Design and Implementation of Efficient Neuromorphic Architectures

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dc.contributor.advisor Mekie, Joycee
dc.contributor.author Tunga, Chandra Sekhar
dc.date.accessioned 2015-08-31T16:19:32Z
dc.date.available 2015-08-31T16:19:32Z
dc.date.issued 2015
dc.identifier.citation Tunga, Chandra Sekhar, (2015). Design and Implementation of Efficient Neuromorphic Architectures, (M. Tech. Dissertation).'Indian Institute of Technology, Ganadhinagar, pp. 59 (Acc No: T00069) en_US
dc.identifier.uri https://repository.iitgn.ac.in/handle/123456789/1877
dc.description.abstract Neuromorphic architectures have recently gained attention due to cognitive computing which requires parallel and distributed architectures. Eventbased neuromorphic architectures generally use Address-Event-Representation (AER) and encode the neuron events to efficiently communicate them on a single channel. The existing work on neuromorphic designs have focused on biologically-plausible neuron design or on address-event communication. Generally these designs have been tested on ASICs. However, the turn-around time and cost of ASIC designs are exhorbitant. On the other hand, the scalability of the neuromorphic architecture is limited due to interconnect (wire) delays when implemented as an ASIC. In this work, we present a novel implementation of asynchronous neuromorphic architecture on a synchronous FPGA. We propose a highly efficient automated approach to reduce the space utilization on the FPGA. Generally neurons in a neuromorphic architecture are arranged in rows and columns, and hence we refer to them as 2D neuromorphic architectures. In this work, we discuss the latency, scalability and power issues of conventional 2D neuromorphic architectures. We present a new three-dimensional (3D) neuromorphic architecture with a virtual third dimension called layer, which is highly scalable and allows significant reduction in latency to the conventional approach. A complex neuromorphic architecture with 625 neurons (25 25 neurons), along with address-event communication protocol has been implemented on the state-of-the-art 28 nm Kintex KC-705 board. We demonstrate that the proposed 3D architecture is highly tunable for power, performance and accuracy, and can be scaled up to 100 100 neurons. en_US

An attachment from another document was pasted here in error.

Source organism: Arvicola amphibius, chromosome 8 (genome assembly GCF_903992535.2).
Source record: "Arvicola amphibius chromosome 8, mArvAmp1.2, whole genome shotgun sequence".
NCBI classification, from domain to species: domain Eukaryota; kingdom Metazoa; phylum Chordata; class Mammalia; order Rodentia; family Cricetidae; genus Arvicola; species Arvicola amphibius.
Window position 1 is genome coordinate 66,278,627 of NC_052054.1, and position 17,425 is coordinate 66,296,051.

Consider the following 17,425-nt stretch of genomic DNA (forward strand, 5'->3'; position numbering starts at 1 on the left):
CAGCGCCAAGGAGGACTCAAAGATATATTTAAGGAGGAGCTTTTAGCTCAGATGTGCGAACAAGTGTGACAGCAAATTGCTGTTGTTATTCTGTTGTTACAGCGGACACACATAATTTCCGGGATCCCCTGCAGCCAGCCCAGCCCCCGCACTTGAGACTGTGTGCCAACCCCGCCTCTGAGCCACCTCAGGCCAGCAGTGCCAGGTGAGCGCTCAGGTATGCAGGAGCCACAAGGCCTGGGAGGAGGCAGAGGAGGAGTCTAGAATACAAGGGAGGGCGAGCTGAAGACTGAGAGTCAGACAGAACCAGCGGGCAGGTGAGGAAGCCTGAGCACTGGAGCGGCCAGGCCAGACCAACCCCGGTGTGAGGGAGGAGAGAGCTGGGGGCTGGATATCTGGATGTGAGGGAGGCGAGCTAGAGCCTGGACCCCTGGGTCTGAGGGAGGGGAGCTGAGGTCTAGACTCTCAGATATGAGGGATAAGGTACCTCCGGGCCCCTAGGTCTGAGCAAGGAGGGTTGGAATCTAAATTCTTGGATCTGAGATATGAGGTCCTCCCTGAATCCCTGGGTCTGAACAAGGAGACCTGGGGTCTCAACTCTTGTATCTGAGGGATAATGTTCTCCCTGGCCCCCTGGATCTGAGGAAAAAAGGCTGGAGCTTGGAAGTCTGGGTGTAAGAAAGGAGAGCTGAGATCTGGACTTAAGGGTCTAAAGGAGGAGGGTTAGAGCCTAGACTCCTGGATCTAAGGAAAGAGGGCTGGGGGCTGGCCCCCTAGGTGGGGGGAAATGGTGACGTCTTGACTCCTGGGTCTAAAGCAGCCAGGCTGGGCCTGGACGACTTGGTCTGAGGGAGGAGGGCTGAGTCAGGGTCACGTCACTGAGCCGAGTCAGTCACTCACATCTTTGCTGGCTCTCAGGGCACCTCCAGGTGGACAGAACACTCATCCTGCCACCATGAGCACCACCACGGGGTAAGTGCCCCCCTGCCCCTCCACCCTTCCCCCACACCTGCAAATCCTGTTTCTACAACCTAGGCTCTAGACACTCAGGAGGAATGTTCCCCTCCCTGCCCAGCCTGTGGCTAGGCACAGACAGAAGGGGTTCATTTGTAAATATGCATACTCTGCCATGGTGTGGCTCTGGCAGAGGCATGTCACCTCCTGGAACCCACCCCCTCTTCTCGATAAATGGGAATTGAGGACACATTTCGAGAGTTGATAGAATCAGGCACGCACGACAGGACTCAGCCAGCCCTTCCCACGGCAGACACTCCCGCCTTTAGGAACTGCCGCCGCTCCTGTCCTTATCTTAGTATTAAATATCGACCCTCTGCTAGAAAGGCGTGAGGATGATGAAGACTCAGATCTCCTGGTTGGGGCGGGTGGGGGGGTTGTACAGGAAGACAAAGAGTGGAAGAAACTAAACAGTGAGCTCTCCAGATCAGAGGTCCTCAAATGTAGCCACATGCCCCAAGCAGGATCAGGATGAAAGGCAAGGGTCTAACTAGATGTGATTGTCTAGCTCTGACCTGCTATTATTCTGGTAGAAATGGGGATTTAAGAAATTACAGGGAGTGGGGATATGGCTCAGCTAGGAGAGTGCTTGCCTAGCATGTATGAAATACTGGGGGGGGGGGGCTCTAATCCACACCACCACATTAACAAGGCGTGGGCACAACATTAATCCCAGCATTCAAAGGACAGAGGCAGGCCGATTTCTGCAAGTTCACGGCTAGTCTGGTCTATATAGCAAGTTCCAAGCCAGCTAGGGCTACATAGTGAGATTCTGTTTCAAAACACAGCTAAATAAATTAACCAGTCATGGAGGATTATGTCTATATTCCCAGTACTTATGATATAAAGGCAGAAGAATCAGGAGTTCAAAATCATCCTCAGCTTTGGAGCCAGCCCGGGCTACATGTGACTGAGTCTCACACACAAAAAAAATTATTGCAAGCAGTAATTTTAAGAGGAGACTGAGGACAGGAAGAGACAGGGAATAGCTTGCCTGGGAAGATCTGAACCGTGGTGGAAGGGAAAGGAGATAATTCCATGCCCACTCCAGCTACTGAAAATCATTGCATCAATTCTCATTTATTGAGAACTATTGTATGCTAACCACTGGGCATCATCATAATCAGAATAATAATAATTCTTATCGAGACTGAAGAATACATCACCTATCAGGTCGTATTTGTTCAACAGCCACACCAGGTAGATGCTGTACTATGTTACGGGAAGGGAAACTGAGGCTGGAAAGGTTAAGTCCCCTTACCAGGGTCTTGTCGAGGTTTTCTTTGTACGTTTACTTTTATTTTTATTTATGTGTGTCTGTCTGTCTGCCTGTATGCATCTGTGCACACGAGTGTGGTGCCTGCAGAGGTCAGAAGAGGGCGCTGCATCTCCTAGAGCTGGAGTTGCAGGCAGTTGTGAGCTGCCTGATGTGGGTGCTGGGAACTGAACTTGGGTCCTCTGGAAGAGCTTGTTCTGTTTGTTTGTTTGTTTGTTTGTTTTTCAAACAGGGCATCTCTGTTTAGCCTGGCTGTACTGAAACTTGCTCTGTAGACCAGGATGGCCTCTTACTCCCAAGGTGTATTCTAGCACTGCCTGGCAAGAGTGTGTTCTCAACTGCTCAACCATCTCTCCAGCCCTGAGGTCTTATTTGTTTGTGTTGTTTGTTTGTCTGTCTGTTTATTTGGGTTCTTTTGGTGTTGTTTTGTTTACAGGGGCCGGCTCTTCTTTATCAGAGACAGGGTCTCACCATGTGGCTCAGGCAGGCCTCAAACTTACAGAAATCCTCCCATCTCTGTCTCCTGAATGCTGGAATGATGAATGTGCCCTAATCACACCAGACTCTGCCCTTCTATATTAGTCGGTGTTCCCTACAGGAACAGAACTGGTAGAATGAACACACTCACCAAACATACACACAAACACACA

dc.description.statementofresponsibility by Chandra Sekhar Tunga
dc.format.extent by Chandra Sekhar Tunga
dc.language.iso en_US en_US
dc.publisher Indian Institute of Technology, Ganadhinagar en_US
dc.subject Neuromorphic en_US
dc.subject Architecture en_US
dc.subject Address-Event-Representation, en_US
dc.subject Asynchronous en_US
dc.subject Synchronous en_US
dc.subject FPGA en_US
dc.title Design and Implementation of Efficient Neuromorphic Architectures en_US
dc.type Thesis en_US
dc.contributor.department Electrical Engineering
dc.description.degree M.Tech.


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